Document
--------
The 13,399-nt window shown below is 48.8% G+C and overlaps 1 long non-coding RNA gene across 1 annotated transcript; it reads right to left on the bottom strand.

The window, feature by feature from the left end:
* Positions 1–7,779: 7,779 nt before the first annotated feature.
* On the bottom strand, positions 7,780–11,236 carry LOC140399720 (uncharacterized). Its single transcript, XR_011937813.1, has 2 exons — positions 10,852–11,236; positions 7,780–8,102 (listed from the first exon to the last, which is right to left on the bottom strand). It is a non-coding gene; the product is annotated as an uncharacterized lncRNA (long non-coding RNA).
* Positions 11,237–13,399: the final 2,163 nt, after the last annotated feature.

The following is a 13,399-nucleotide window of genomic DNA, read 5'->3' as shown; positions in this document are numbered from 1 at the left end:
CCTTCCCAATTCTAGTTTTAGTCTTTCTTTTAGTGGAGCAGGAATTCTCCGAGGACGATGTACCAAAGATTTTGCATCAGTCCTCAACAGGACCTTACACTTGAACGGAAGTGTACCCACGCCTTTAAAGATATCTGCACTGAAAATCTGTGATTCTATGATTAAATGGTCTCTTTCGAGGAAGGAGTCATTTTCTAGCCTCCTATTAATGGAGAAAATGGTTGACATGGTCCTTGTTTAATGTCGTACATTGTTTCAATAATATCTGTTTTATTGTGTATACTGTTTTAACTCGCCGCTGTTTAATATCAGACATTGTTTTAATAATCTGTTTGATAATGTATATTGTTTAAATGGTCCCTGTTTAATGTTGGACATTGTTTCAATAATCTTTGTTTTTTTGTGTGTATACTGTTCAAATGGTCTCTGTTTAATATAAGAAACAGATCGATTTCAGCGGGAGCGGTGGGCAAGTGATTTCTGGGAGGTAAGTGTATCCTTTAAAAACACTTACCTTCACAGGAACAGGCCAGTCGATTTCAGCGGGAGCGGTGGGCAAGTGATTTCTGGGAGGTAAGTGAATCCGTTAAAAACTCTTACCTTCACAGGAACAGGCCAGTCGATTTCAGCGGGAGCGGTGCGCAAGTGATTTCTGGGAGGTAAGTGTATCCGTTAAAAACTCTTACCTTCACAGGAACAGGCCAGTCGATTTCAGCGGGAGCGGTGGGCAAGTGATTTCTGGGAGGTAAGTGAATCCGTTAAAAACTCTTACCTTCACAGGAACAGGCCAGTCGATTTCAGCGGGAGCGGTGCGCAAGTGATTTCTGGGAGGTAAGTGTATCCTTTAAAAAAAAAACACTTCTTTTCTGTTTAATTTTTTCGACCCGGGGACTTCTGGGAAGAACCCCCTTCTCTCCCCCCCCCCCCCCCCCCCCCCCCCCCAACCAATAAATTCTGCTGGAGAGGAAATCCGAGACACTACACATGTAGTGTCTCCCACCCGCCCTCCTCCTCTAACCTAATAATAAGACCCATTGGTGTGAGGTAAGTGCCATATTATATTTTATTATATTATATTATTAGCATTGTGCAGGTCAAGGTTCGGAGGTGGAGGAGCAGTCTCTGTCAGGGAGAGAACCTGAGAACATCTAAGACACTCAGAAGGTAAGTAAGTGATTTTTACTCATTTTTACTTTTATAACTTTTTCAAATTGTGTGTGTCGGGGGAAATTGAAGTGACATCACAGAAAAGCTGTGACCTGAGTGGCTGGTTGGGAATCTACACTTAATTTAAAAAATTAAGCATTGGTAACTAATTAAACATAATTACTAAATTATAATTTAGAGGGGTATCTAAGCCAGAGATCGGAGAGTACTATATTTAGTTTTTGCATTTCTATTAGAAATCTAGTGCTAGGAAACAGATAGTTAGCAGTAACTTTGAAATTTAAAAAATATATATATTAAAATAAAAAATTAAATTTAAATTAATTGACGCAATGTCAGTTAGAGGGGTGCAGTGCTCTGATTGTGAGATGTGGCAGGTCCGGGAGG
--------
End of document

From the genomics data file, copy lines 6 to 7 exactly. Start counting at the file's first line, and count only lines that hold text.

The following is a 13,399-nucleotide window of genomic DNA, read 5'->3' as shown; positions in this document are numbered from 1 at the left end:
CCTTCCCAATTCTAGTTTTAGTCTTTCTTTTAGTGGAGCAGGAATTCTCCGAGGACGATGTACCAAAGATTTTGCATCAGTCCTCAACAGGACCTTACACTTGAACGGAAGTGTACCCACGCCTTTAAAGATATCTGCACTGAAAATCTGTGATTCTATGATTAAATGGTCTCTTTCGAGGAAGGAGTCATTTTCTAGCCTCCTATTAATGGAGAAAATGGTTGACATGGTCCTTGTTTAATGTCGTACATTGTTTCAATAATATCTGTTTTATTGTGTATACTGTTTTAACTCGCCGCTGTTTAATATCAGACATTGTTTTAATAATCTGTTTGATAATGTATATTGTTTAAATGGTCCCTGTTTAATGTTGGACATTGTTTCAATAATCTTTGTTTTTTTGTGTGTATACTGTTCAAATGGTCTCTGTTTAATATAAGAAACAGATCGATTTCAGCGGGAGCGGTGGGCAAGTGATTTCTGGGAGGTAAGTGTATCCTTTAAAAACACTTACCTTCACAGGAACAGGCCAGTCGATTTCAGCGGGAGCGGTGGGCAAGTGATTTCTGGGAGGTAAGTGAATCCGTTAAAAACTCTTACCTTCACAGGAACAGGCCAGTCGATTTCAGCGGGAGCGGTGCGCAAGTGATTTCTGGGAGGTAAGTGTATCCGTTAAAAACTCTTACCTTCACAGGAACAGGCCAGTCGATTTCAGCGGGAGCGGTGGGCAAGTGATTTCTGGGAGGTAAGTGAATCCGTTAAAAACTCTTACCTTCACAGGAACAGGCCAGTCGATTTCAGCGGGAGCGGTGCGCAAGTGATTTCTGGGAGGTAAGTGTATCCTTTAAAAAAAAAACACTTCTTTTCTGTTTAATTTTTTCGACCCGGGGACTTCTGGGAAGAACCCCCTTCTCTCCCCCCCCCCCCCCCCCCCCCCCCCCCAACCAATAAATTCTGCTGGAGAGGAAATCCGAGACACTACACATGTAGTGTCTCCCACCCGCCCTCCTCCTCTAACCTAATAATAAGACCCATTGGTGTGAGGTAAGTGCCATATTATATTTTATTATATTATATTATTAGCATTGTGCAGGTCAAGGTTCGGAGGTGGAGGAGCAGTCTCTGTCAGGGAGAGAACCTGAGAACATCTAAGACACTCAGAAGGTAAGTAAGTGATTTTTACTCATTTTTACTTTTATAACTTTTTCAAATTGTGTGTGTCGGGGGAAATTGAAGTGACATCACAGAAAAGCTGTGACCTGAGTGGCTGGTTGGGAATCTACACTTAATTTAAAAAATTAAGCATTGGTAACTAATTAAACATAATTACTAAATTATAATTTAGAGGGGTATCTAAGCCAGAGATCGGAGAGTACTATATTTAGTTTTTGCATTTCTATTAGAAATCTAGTGCTAGGAAACAGATAGTTAGCAGTAACTTTGAAATTTAAAAAATATATATATTAAAATAAAAAATTAAATTTAAATTAATTGACGCAATGTCAGTTAGAGGGGTGCAGTGCTCTGATTGTGAGATGTGGCAGGTCCGGGAGG